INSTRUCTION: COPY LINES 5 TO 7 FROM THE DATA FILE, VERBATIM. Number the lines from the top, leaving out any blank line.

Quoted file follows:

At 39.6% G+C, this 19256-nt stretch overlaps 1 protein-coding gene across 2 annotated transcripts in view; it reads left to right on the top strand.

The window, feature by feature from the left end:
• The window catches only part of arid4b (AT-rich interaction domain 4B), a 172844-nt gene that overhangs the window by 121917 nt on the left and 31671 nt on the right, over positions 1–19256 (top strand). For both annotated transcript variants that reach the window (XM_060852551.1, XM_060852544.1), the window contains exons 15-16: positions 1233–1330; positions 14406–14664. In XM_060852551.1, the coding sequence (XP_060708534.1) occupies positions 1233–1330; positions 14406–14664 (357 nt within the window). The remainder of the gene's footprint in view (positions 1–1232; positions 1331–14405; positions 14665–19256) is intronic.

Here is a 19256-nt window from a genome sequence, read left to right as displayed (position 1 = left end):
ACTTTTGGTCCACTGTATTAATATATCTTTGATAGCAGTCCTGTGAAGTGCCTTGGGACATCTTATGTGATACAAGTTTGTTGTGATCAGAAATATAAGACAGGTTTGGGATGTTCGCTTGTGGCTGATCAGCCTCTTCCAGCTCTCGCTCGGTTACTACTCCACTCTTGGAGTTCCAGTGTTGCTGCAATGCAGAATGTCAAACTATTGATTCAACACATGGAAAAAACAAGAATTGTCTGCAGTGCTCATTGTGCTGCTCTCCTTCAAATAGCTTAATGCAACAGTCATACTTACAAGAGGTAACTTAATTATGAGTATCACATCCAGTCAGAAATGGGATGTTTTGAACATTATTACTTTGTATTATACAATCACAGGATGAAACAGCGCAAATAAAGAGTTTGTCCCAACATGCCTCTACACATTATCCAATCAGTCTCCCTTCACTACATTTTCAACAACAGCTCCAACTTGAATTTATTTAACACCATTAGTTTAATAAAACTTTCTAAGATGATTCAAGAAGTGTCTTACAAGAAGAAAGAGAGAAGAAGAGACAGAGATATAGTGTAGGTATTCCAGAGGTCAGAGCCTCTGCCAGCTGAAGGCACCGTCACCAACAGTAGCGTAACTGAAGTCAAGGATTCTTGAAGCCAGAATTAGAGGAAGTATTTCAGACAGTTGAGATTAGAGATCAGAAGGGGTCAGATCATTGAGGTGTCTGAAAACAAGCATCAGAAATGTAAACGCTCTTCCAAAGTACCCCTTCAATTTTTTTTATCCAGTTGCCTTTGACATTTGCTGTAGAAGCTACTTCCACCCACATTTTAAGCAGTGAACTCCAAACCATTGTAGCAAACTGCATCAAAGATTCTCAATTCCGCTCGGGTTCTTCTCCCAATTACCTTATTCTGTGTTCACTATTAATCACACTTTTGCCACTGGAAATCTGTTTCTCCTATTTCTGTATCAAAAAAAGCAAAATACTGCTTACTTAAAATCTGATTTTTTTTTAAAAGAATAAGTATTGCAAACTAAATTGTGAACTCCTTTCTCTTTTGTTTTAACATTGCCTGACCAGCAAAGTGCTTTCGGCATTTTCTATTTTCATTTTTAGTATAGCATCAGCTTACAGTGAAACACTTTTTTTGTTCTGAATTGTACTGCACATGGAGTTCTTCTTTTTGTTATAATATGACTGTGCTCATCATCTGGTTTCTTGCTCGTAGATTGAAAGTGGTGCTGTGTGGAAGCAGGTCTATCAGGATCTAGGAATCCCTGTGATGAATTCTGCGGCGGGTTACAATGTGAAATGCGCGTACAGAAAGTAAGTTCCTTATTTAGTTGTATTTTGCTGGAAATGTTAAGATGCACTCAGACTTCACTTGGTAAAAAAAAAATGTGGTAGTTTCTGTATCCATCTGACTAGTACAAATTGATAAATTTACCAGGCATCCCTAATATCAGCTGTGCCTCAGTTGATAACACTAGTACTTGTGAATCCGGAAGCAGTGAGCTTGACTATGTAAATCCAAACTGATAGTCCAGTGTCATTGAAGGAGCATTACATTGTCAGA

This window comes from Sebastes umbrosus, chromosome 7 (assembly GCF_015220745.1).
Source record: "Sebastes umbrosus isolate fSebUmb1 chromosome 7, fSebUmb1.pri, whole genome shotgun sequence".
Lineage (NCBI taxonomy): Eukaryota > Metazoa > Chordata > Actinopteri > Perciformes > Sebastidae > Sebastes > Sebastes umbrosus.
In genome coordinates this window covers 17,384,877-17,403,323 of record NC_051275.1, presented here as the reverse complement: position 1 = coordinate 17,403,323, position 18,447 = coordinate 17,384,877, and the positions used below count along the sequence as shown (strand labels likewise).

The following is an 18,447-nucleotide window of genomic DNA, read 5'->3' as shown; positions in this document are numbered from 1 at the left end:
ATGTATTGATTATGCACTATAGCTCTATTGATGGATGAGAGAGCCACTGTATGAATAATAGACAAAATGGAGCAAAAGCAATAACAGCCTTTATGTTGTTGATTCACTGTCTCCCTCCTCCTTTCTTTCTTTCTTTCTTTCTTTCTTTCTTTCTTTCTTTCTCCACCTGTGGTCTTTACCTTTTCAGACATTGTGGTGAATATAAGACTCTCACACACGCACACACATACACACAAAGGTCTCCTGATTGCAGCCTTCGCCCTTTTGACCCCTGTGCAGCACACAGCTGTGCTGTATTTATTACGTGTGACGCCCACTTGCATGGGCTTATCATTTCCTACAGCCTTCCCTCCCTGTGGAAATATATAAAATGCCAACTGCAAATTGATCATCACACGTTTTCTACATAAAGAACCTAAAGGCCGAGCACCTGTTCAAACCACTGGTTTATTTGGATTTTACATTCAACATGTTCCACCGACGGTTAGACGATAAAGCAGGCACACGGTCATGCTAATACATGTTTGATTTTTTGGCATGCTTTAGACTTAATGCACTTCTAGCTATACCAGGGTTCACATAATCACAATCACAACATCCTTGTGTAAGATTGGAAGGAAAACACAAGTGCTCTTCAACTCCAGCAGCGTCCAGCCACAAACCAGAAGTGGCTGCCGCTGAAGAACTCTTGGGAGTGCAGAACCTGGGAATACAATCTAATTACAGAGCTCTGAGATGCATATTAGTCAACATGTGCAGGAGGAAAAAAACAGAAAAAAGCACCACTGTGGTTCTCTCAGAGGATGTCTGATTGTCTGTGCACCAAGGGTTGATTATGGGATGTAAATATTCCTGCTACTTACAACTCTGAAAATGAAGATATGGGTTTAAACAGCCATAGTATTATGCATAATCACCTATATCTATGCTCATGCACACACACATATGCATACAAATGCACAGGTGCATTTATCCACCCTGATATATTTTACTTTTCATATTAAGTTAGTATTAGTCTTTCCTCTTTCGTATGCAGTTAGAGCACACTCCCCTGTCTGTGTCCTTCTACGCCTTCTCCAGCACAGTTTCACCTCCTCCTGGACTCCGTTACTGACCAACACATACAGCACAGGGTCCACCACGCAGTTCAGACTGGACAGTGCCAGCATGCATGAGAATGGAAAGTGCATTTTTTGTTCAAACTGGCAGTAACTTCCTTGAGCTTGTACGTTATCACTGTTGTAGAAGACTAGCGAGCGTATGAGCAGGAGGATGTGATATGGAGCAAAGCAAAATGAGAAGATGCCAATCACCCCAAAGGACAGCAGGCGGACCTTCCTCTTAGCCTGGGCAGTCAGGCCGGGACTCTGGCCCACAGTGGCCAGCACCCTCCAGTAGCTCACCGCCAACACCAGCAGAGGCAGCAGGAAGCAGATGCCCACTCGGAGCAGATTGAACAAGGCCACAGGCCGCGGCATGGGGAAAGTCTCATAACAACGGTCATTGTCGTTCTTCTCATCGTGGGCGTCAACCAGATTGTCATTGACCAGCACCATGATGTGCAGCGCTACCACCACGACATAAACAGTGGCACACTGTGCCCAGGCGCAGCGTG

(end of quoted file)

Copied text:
ACTTTTGGTCCACTGTATTAATATATCTTTGATAGCAGTCCTGTGAAGTGCCTTGGGACATCTTATGTGATACAAGTTTGTTGTGATCAGAAATATAAGACAGGTTTGGGATGTTCGCTTGTGGCTGATCAGCCTCTTCCAGCTCTCGCTCGGTTACTACTCCACTCTTGGAGTTCCAGTGTTGCTGCAATGCAGAATGTCAAACTATTGATTCAACACATGGAAAAAACAAGAATTGTCTGCAGTGCTCATTGTGCTGCTCTCCTTCAAATAGCTTAATGCAACAGTCATACTTACAAGAGGTAACTTAATTATGAGTATCACATCCAGTCAGAAATGGGATGTTTTGAACATTATTACTTTGTATTATACAATCACAGGATGAAACAGCGCAAATAAAGAGTTTGTCCCAACATGCCTCTACACATTATCCAATCAGTCTCCCTTCACTACATTTTCAACAACAGCTCCAACTTGAATTTATTTAACACCATTAGTTTAATAAAACTTTCTAAGATGATTCAAGAAGTGTCTTACAAGAAGAAAGAGAGAAGAAGAGACAGAGATATAGTGTAGGTATTCCAGAGGTCAGAGCCTCTGCCAGCTGAAGGCACCGTCACCAACAGTAGCGTAACTGAAGTCAAGGATTCTTGAAGCCAGAATTAGAGGAAGTATTTCAGACAGTTGAGATTAGAGATCAGAAGGGGTCAGATCATTGAGGTGTCTGAAAACAAGCATCAGAAATGTAAACGCTCTTCCAAAGTACCCCTTCAATTTTTTTTATCCAGTTGCCTTTGACATTTGCTGTAGAAGCTACTTCCACCCACATTTTAAGCAGTGAACTCCAAACCATTGTAGCAAACTGCATCAAAGATTCTCAATTCCGCTCGGGTTCTTCTCCCAATTACCTTATTCTGTGTTCACTATTAATCACACTTTTGCCACTGGAAATCTGTTTCTCCTATTTCTGTATCAAAAAAAGCAAAATACTGCTTACTTAAAATCTGATTTTTTTTTAAAAGAATAAGTATTGCAAACTAAATTGTGAACTCCTTTCTCTTTTGTTTTAACATTGCCTGACCAGCAAAGTGCTTTCGGCATTTTCTATTTTCATTTTTAGTATAGCATCAGCTTACAGTGAAACACTTTTTTTGTTCTGAATTGTACTGCACATGGAGTTCTTCTTTTTGTTATAATATGACTGTGCTCATCATCTGGTTTCTTGCTCGTAGATTGAAAGTGGTGCTGTGTGGAAGCAGGTCTATCAGGATCTAGGAATCCCTGTGATGAATTCTGCGGCGGGTTACAATGTGAAATGCGCGTACAGAAAGTAAGTTCCTTATTTAGTTGTATTTTGCTGGAAATGTTAAGATGCACTCAGACTTCACTTGGTAAAAAAAAAATGTGGTAGTTTCTGTATCCATCTGACTAGTACAAATTGATAAATTTACCAGGCATCCCTAATATCAGCTGTGCCTCAGTTGATAACACTAGTACTTGTGAATCCGGAAGCAGTGAGCTTGACTATGTAAATCCAAACTGATAGTCCAGTGTCATTGAAGGAGCATTACATTGTCAGA

This window comes from Sebastes umbrosus, chromosome 7 (assembly GCF_015220745.1).
Source record: "Sebastes umbrosus isolate fSebUmb1 chromosome 7, fSebUmb1.pri, whole genome shotgun sequence".